Pro-Life Hyde Amendment Hits 40, Provides 2 Million Reasons to Celebrate
Forty years ago today, one of the pro-life movement’s first victories after Roe v. Wade passed into law: the Hyde Amendment, which prevents federal funding for most abortions. The annual, bipartisan budget rider has saved more than two million babies from abortion, according to Hyde @ 40, a new report by Dr. Michael New.
However, the Amendment’s future may be at risk. The Democratic Party’s platform promises to repeal of the Amendment because it “impede[s] a woman’s access to abortion,” as does party presidential nominee Hillary Clinton. Vice-Presidential nominee Senator Tim Kaine of Virginia has said he will subordinate his support for Hyde to Clinton’s agenda against it if their ticket wins in November.
What is the Hyde Amendment?
Named for its sponsor, Republican Rep. Henry Hyde of Illinois, the Amendment was introduced in 1976 to prevent taxpayers from funding most abortions. It was a major victory for the nascent pro-life movement after the 1973 Roe v. Wade decision that legalized abortion nationwide.
The Amendment is an annual rider attached to Congress’s funding for the federal Department of Health & Human Services (HHS) to prevent federal taxpayers from paying for abortions through the state-federal Medicaid program. It originally allowed funding for abortions only in the case of the mother’s life being at risk, but in 1993 the exception was expanded to include rape of the mother and conception through incest.
According to NPR, pro-life Members of Congress allowed the original exceptions and then the expanded exceptions as compromises to get the Amendment onto annual budget bills. Hyde told Congress he was displeased with only being able to prevent abortion funding via Medicaid:
“I certainly would like to prevent, if I could legally, anybody having an abortion, a rich woman, a middle-class woman or a poor woman,” he told Congress in 1977. “Unfortunately, the only vehicle available is the (Medicaid) bill.”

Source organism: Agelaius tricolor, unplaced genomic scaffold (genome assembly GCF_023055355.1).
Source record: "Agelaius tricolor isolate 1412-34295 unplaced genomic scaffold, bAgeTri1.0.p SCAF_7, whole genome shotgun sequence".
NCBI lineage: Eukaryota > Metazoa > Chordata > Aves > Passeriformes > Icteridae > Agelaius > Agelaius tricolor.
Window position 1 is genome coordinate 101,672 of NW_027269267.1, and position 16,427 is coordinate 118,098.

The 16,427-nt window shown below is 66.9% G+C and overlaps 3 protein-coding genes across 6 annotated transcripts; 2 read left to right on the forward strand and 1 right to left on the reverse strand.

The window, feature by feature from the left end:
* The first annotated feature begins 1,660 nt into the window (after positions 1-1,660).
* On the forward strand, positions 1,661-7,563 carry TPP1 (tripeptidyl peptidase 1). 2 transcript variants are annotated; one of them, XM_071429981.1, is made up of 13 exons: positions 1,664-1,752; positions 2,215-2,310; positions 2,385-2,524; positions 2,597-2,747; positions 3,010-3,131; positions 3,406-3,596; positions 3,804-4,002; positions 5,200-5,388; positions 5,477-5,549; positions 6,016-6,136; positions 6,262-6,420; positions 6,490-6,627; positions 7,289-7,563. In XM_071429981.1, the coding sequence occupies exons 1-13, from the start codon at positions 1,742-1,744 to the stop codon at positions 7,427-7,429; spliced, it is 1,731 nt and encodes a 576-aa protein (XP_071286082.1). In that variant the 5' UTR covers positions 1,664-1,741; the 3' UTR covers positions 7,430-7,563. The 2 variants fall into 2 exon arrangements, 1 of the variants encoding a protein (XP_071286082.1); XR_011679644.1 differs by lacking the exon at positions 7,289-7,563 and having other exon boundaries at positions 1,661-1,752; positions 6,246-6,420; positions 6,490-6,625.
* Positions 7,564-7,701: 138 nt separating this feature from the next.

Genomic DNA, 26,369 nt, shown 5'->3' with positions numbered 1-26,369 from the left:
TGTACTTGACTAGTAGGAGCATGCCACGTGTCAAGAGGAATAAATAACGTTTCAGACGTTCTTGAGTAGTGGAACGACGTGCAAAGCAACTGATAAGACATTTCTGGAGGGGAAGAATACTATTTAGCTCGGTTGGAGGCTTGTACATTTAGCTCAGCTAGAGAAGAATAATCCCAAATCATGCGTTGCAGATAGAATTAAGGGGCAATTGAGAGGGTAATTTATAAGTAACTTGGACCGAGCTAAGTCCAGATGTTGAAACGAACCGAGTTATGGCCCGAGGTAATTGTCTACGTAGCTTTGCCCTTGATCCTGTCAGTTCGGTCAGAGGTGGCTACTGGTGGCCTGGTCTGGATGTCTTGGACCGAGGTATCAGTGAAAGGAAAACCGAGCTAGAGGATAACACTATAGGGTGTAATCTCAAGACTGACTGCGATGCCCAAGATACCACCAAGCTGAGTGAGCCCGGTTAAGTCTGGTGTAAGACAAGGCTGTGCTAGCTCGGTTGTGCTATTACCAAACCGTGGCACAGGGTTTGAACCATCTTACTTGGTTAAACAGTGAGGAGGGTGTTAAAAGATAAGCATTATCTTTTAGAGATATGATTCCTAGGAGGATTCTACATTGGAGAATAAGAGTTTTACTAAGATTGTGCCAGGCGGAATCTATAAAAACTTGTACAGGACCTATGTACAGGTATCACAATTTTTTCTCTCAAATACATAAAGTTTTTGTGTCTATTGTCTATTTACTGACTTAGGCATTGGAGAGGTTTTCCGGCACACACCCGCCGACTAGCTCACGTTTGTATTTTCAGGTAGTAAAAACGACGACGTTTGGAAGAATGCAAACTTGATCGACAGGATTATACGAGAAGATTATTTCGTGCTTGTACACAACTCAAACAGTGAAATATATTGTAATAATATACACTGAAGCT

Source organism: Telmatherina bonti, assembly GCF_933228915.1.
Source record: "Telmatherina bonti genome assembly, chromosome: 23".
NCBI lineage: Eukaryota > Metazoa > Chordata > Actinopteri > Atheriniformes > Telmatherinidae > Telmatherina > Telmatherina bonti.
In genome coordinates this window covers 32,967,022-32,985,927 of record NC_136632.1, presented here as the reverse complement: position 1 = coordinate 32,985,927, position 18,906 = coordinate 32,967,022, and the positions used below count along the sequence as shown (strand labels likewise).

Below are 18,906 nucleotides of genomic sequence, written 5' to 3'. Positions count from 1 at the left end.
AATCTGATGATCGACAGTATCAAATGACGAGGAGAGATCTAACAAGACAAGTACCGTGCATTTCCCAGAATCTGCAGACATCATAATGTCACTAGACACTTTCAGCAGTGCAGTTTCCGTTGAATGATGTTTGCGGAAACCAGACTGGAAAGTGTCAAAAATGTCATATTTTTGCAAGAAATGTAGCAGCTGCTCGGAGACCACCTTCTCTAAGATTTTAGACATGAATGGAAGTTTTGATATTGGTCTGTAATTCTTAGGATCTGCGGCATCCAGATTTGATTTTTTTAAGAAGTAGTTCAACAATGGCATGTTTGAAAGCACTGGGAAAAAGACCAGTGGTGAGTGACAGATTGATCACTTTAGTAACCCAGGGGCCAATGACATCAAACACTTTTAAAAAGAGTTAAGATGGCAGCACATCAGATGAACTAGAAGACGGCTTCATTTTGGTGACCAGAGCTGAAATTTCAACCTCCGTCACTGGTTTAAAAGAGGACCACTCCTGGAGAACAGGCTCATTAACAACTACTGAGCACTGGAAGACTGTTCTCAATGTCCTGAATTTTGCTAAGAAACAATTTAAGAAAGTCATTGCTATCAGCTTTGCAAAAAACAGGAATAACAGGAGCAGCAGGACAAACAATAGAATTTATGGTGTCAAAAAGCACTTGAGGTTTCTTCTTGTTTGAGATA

The Amendment didn’t take effect until 1980, as it was challenged up to the U.S. Supreme Court. After it was upheld, it was applied annually to Medicaid with the votes of both parties. According to NPR:
From 1973, when abortion first became legal, until 1980, when the Hyde amendment first took effect, the joint federal-state Medicaid program was paying for roughly 300,000 abortions annually
Effects of Hyde
While pro-life advocates have praised presidents and Congress for including Hyde in funding bills for decades, abortion advocates say it discriminates against poor women. As an example, in a press statement issued on Thursday, the Executive Director of the National Network of Abortion Funds said, “all people deserve the power and resources to make the reproductive decisions right for themselves and their families, including abortion.” According to Yamani Hernandez, her group “recognizes the Hyde Amendment as a key intersection in the fight for racial, economic, and reproductive justice.”
Likewise, the head of a Texas-based abortion group said in the press release that “Hyde hurts our clients and their families because it forces them to pay out of pocket for a procedure that should be recognized by our government as not only a basic human right, but a basic form of medical care that Texans of all socioeconomic backgrounds depend on.”
However, New, an associate scholar of the Charlotte Lozier Institute and political scientist at the University of Michigan, found that Hyde has saved over two million children from abortion. As described in the report’s Executive Summary, the Amendment saves about 60,000 people per year, and has saved 2.13 million children since its inception.